Saturday, March 6, 2010

File Under D’oh! for Design Obsession

Meet my new camera, Mr. Pana Sonic Lumix.  Its lovely silver sleekness houses a powerful 12x optical zoom, a terrific low-light Leica lens, and a spectacular ability to zoom while in video mode! It fits in my purse and its control buttons are large enough for a normal human hand to operate easily.
What it doesn’t have is this on its memory card! 

One gray day in the middle of February, we passed by this little house somewhere in the middle of Massachusetts. The green metal roof, which I love, probably drew my eye to the unfinished construction site, but then I glimpsed something on the garage I had never seen before.  I made my husband drive back to make sure I saw what I was thought I was seeing.

If I brighten up the image and zoom it you can almost see it.  There was a life-size tree design made from and within the cedar shingle siding!  (While I love my old camera – these pictures certainly don’t do this beautiful design justice.)  After having lost my camera with this image on it, I searched and searched to find the “decorative shingle design” and “cedar shakes art” and found nothing but a company in Alaska that does something like this. 
What is so odd to me is that since moving into our edible cedar shingle sided home, I have grown to hate cedar shingles as type of siding. Wood, as a design medium, just doesn’t float my boat (too reminiscent of the 70s or something).  But this bit of subtle roadside beauty, like a Tiffany design in wood, on an otherwise standard-issue farmhouse was as near to subliminally sublime as I’ve ever seen.   I have to wonder if it will eventually house a business specializing in these designs.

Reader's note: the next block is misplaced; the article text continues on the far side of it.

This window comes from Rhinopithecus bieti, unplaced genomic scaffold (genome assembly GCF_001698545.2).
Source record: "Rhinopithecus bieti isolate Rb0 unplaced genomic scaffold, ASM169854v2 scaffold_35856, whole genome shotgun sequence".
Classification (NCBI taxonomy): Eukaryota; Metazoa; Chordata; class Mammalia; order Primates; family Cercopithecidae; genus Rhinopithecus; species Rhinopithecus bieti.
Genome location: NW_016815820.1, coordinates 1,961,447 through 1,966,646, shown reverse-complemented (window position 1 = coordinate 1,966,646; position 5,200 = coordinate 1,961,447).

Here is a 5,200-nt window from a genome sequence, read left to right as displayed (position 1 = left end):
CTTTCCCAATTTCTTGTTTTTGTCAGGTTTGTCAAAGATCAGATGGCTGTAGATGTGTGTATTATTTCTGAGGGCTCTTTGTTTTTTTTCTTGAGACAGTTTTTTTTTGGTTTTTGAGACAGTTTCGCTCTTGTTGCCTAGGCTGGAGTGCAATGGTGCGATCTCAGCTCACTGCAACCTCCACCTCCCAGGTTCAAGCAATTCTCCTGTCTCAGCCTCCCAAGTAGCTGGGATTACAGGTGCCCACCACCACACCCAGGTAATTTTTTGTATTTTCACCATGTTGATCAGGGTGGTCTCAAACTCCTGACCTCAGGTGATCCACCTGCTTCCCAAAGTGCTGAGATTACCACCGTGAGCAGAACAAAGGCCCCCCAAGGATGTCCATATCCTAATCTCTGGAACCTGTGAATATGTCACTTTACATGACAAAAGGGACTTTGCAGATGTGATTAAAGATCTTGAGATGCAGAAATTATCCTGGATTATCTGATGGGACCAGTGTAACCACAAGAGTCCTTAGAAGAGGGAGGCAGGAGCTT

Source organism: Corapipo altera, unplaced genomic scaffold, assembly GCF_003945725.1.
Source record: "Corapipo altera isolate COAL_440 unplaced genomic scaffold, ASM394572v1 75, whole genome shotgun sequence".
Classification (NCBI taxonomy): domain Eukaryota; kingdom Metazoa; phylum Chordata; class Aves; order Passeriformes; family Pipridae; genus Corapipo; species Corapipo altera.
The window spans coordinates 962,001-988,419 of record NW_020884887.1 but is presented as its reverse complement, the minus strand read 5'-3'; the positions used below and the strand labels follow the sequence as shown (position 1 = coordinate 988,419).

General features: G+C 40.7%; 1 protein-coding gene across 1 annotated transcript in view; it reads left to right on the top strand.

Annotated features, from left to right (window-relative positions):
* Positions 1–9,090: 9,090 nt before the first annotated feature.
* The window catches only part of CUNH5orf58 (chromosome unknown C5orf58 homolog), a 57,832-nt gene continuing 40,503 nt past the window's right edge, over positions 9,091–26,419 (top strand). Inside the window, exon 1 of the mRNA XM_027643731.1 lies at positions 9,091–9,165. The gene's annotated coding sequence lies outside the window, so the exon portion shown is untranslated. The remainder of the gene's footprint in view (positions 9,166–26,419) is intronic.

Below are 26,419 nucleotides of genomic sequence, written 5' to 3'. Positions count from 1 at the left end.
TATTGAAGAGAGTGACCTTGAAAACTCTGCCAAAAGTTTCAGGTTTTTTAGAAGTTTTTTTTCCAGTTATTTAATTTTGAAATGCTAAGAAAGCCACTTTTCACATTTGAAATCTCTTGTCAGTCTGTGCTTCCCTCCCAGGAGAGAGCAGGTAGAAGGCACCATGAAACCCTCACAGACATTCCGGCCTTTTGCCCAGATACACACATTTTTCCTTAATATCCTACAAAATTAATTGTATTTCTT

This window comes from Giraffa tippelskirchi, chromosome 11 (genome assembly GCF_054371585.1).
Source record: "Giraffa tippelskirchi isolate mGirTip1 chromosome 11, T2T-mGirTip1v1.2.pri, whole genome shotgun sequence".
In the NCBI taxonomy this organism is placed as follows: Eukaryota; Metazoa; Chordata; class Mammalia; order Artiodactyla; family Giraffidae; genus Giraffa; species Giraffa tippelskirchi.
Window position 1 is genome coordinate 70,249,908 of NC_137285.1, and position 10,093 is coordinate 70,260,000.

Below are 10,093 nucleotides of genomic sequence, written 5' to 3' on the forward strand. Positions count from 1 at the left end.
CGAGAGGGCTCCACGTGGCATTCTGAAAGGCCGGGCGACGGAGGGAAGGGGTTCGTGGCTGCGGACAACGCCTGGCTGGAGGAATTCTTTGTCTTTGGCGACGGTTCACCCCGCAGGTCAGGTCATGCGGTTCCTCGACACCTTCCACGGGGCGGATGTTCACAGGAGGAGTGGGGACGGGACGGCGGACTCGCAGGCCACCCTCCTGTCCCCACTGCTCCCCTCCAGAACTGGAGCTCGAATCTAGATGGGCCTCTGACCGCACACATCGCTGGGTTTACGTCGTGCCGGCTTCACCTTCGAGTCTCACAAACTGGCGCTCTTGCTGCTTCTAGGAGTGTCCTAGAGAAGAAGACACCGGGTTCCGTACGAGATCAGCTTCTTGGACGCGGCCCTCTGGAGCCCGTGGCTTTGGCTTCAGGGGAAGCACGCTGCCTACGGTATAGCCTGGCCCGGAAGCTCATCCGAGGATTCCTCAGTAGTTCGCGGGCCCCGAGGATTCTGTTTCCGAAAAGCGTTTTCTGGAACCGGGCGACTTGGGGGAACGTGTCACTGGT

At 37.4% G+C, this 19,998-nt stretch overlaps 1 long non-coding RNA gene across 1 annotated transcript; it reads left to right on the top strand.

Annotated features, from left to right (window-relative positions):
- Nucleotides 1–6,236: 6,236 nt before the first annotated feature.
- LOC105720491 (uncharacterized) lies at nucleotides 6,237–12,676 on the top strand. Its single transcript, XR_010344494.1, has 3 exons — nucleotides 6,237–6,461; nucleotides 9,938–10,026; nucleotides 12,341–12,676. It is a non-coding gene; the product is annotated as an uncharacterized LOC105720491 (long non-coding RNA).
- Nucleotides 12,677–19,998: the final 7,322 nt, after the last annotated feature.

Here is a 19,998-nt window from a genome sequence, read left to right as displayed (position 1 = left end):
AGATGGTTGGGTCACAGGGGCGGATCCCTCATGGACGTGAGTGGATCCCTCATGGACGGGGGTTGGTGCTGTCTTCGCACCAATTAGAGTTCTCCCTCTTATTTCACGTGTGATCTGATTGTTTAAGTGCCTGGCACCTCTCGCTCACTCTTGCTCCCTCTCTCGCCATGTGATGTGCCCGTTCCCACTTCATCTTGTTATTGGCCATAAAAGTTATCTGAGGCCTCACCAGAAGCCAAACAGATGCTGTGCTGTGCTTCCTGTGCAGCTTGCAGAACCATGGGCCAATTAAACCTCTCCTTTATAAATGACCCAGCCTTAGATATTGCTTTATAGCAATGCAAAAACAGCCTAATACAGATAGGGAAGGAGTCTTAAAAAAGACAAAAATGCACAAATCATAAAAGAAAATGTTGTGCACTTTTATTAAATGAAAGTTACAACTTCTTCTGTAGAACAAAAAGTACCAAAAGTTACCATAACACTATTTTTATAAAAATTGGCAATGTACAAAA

So, how did I get that picture back?  Well, that the real “D’oh!” part.   
Finally, after ten days of living an unrecorded life, I bought my lovely new camera on Thursday. On Friday, the place I had left my lovely old camera called to tell me they found it: right where I had left it, on the Mies van de Rohe Barcelona Chair reproduction in the otherwise abandoned 11th floor reception center where I sat to finalize my opinion on the functionality of its lovely design (comfy enough for extended, friendly conversation).
Graciously agreeing to mail it back to me, they sent it on its merry way back home. Instead of being cocooned in inches of bubble wrap secured tightly within a shoebox (as I am now quite used to receiving precious items), my old camera went through the US mail system shifting freely within a lightly padded envelope!  Despite this minimalist approach to packaging, it survived and still takes fabulous pictures and video (without zoom)!  
So, that concludes my point-and-shoot camera adventure – lost, replaced, found, and returned – as it all relates to my little obsession with good design.

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